“It was such a delightful experience because when we reached out to those children, they had no concept of what C5 was despite knowing it is being held every year. As a result, when we reached out to them, they were overjoyed and exceedingly accommodating. We even had donations and sponsors for uniforms and refreshments, and it was just an incredibly amazing event,” she said with delight at the level of inclusivity they were able to achieve.
According to her, the children of different faiths, who were primarily children from other states dwelling in Mokokchung, became a part of their fellowship and are now looking forward to participating the following year.
“This year’s experience has made me believe that C5 can be a mission in itself. Yes, the competition is there but if we put aside the competition for once, this can be a very meaningful mission.
And I hope that in the coming days, we take C5 to such a direction by embracing children of every faith,” she concluded.
Challenges and Suggestions
Speaking about his recent C5 experience, Tongpoklong stated that having to complete C5 preparation in one day was his and his team’s toughest challenge, along with the dread of disappointing the parents and children’s expectations.
According to him, since C5 was returning to town after a two-year hiatus due to the pandemic, there was a lot of enthusiasm and expectation from the parents and children about C5, and thus the pressure to make sure no one was disappointed was a tremendous issue.
Furthermore, because the live screening of the World Cup final conflicted with the preparation of C5, the preparation for C5 was halted in understanding which left them with only one day to complete all of the preparation, which he described as his greatest difficulty.
As the president of the MTBA Youth Department and a citizen of Mokokchung Town, he expressed his wish for things to improve and urged the residents of Mokokchung to kindly leave the space designated for the kid-participants free in the future.
He also believes that C5 will go more smoothly if people adhere to the traffic advisory issued for that particular day and do not enter the Police Point during the event.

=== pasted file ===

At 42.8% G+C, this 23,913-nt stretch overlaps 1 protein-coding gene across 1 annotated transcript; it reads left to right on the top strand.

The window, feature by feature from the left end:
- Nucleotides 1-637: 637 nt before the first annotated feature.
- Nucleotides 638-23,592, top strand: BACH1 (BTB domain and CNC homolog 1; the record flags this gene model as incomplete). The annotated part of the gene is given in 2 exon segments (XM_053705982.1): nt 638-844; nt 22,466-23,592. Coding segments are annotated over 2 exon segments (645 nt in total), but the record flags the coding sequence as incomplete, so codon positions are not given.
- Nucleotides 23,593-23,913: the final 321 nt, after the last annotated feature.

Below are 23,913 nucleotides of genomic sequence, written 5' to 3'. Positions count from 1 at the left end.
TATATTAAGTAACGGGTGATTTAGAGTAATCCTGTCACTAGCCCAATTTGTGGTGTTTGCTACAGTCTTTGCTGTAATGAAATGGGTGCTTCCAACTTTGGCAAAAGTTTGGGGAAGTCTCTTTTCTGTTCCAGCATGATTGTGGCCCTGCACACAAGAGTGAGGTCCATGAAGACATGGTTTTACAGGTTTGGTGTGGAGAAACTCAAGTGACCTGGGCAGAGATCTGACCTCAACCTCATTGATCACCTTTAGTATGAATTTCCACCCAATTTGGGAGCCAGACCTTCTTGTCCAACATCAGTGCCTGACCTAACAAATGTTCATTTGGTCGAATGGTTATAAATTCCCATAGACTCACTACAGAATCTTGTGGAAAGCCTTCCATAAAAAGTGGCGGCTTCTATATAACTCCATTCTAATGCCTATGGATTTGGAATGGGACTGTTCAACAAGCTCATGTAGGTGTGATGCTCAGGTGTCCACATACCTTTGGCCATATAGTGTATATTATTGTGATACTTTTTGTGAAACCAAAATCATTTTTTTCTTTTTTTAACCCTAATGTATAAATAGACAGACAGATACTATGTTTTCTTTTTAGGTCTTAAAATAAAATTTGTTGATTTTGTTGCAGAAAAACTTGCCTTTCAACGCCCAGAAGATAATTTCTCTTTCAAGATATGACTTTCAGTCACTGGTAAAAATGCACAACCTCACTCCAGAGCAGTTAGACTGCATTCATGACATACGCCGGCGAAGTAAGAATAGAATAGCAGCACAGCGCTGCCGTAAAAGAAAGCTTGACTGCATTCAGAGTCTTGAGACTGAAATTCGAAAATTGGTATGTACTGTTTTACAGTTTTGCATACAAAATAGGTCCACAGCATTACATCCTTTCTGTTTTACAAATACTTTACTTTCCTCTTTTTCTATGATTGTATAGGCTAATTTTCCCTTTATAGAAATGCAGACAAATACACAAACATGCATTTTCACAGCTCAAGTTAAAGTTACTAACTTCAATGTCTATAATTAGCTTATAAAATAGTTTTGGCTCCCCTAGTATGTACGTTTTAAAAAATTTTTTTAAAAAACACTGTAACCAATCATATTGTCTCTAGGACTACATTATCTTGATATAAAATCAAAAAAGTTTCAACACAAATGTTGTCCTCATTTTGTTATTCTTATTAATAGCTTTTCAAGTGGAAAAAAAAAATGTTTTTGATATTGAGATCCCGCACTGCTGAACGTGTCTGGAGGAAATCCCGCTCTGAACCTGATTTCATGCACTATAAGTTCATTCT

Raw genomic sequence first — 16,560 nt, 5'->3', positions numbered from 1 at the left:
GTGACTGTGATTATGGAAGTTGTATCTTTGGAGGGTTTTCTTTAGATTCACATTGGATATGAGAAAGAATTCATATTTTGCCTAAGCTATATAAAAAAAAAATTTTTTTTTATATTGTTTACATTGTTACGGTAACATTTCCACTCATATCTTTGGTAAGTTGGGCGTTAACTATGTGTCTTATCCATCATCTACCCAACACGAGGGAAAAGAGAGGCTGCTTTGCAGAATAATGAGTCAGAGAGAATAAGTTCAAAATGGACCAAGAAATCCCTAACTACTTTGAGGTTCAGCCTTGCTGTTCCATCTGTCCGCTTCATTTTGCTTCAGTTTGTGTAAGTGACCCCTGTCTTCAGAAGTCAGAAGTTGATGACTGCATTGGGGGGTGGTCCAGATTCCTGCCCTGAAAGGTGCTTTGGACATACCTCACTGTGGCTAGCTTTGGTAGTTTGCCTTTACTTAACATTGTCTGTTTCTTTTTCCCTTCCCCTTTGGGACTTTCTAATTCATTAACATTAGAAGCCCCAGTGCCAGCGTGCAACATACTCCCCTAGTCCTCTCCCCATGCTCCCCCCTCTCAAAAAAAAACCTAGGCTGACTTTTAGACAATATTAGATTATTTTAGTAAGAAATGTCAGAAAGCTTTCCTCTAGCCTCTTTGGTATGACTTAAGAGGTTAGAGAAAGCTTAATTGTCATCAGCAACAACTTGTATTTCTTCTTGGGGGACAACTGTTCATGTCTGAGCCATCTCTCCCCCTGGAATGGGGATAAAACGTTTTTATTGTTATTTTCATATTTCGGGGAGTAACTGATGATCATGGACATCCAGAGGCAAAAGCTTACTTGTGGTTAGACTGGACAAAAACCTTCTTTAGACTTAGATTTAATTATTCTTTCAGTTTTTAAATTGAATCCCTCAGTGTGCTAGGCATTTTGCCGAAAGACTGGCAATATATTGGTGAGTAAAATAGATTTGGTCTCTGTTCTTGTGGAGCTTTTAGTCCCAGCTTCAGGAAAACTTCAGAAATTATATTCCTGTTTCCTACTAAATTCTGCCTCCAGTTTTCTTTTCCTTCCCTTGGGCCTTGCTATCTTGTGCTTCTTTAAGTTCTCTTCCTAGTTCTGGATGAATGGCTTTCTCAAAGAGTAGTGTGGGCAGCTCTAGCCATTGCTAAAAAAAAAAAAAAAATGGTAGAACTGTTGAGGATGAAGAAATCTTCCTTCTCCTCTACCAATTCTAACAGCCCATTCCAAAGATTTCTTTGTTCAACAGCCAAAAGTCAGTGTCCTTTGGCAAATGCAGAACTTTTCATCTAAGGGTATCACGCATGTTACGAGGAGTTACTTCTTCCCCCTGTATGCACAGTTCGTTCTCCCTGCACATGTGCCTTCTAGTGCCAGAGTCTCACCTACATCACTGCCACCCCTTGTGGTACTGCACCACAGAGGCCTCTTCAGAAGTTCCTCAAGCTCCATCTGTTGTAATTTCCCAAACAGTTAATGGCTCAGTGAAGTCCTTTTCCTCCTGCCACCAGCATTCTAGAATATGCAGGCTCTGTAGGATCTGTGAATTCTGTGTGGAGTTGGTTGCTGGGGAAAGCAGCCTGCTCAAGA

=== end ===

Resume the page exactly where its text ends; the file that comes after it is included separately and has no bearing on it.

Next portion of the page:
Temjenlemba, a member of the organizing committee, expressed similar sentiments, stating that keeping traffic under control so as not to cause trouble was a huge difficulty.
“We also had situations where certain people under the influence of alcohol and other intoxicating substances caused disorder in the nooks and corners of the venue, causing certain discomfort to the children who ended up needing medical attention,” he continued.
However, he stated that although it was exhausting, busy, and chaotic prior to the occasion, everything came into place thanks to God’s grace.
But he believes that changing the location of the C5 event would be preferable.
“I understand that people want C5 to be held at Police Point because they believe that is what brings Christmas feelings, but now that the number of vehicles and people has increased, it would be better to change the location in the future, such as the multisport complex, where we will have no issues with traffic as well as for the little children and onlookers,” he said.
Takosunep shared similar comments and noted that seating options for both children and parents should be considered. He also urged working on punctuality, citing how tardiness has now become a norm in society.